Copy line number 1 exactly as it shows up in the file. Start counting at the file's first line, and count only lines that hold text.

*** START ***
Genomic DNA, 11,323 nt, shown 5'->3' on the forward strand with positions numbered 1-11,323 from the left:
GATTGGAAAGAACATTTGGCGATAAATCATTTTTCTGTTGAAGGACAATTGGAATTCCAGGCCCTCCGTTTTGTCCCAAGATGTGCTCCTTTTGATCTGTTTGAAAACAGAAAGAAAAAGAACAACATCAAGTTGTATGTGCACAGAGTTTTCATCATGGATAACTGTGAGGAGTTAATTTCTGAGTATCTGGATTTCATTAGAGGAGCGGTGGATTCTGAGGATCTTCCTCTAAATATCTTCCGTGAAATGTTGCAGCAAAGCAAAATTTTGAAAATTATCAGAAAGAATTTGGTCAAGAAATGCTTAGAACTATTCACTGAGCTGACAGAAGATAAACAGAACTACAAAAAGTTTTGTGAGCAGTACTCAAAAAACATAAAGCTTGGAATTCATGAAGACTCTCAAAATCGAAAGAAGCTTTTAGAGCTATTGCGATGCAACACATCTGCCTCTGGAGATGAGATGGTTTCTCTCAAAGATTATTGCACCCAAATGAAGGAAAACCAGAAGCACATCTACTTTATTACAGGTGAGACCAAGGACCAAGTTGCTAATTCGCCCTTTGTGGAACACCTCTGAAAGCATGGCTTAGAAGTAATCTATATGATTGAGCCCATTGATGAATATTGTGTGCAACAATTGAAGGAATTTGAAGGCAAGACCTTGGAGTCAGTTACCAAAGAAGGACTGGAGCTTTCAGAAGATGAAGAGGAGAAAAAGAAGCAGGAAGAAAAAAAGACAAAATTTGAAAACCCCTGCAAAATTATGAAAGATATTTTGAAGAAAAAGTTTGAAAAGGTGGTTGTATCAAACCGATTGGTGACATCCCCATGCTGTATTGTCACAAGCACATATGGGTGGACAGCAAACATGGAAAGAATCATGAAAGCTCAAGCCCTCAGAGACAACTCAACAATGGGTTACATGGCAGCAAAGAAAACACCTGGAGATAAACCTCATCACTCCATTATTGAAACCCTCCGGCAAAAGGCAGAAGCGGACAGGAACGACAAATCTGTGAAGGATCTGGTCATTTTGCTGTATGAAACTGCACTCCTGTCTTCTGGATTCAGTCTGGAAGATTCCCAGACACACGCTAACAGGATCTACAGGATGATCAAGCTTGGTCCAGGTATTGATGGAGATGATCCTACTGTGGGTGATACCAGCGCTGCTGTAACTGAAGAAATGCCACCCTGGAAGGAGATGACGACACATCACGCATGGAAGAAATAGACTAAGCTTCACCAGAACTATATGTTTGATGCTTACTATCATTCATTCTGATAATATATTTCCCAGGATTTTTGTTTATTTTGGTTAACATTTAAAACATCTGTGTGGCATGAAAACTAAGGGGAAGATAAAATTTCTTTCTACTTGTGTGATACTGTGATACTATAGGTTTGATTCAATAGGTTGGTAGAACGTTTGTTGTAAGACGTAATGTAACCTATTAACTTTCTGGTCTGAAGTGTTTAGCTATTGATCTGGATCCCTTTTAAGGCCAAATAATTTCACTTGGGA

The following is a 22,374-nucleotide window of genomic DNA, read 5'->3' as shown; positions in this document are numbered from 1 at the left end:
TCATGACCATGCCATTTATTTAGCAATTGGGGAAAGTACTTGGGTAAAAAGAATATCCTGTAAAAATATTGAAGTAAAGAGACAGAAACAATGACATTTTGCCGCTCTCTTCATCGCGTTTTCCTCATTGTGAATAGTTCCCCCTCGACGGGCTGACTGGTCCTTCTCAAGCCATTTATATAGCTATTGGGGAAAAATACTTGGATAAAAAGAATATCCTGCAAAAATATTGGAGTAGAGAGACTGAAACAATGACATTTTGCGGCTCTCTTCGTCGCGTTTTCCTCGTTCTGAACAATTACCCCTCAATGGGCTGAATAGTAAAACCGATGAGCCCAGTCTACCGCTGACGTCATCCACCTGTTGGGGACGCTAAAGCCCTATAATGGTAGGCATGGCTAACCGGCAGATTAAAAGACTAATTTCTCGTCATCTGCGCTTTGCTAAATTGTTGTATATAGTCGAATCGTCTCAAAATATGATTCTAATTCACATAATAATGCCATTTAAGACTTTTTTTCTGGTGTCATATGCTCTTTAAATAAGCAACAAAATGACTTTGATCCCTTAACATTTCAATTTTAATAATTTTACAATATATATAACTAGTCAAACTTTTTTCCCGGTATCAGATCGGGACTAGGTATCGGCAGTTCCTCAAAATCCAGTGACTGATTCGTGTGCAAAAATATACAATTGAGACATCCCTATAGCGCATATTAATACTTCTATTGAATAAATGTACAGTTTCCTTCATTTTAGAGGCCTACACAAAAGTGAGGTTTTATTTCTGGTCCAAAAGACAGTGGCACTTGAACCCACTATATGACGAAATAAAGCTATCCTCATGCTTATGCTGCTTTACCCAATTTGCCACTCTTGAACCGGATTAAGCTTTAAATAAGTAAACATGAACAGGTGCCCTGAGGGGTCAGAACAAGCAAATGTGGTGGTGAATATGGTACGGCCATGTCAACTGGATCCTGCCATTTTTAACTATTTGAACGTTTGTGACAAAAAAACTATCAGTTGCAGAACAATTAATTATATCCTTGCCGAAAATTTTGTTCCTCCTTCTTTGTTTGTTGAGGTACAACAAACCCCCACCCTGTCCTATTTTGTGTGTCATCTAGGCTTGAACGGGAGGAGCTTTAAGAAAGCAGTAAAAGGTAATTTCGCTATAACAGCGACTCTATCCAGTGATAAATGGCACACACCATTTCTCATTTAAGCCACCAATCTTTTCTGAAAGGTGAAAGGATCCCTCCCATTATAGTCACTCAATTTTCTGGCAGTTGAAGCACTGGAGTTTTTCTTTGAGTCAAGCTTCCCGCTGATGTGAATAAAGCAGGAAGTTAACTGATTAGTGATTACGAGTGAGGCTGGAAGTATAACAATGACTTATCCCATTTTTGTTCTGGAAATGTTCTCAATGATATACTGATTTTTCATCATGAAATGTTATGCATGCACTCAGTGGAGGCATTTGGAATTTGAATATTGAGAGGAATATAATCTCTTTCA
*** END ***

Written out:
Genomic DNA, 11,323 nt, shown 5'->3' on the forward strand with positions numbered 1-11,323 from the left: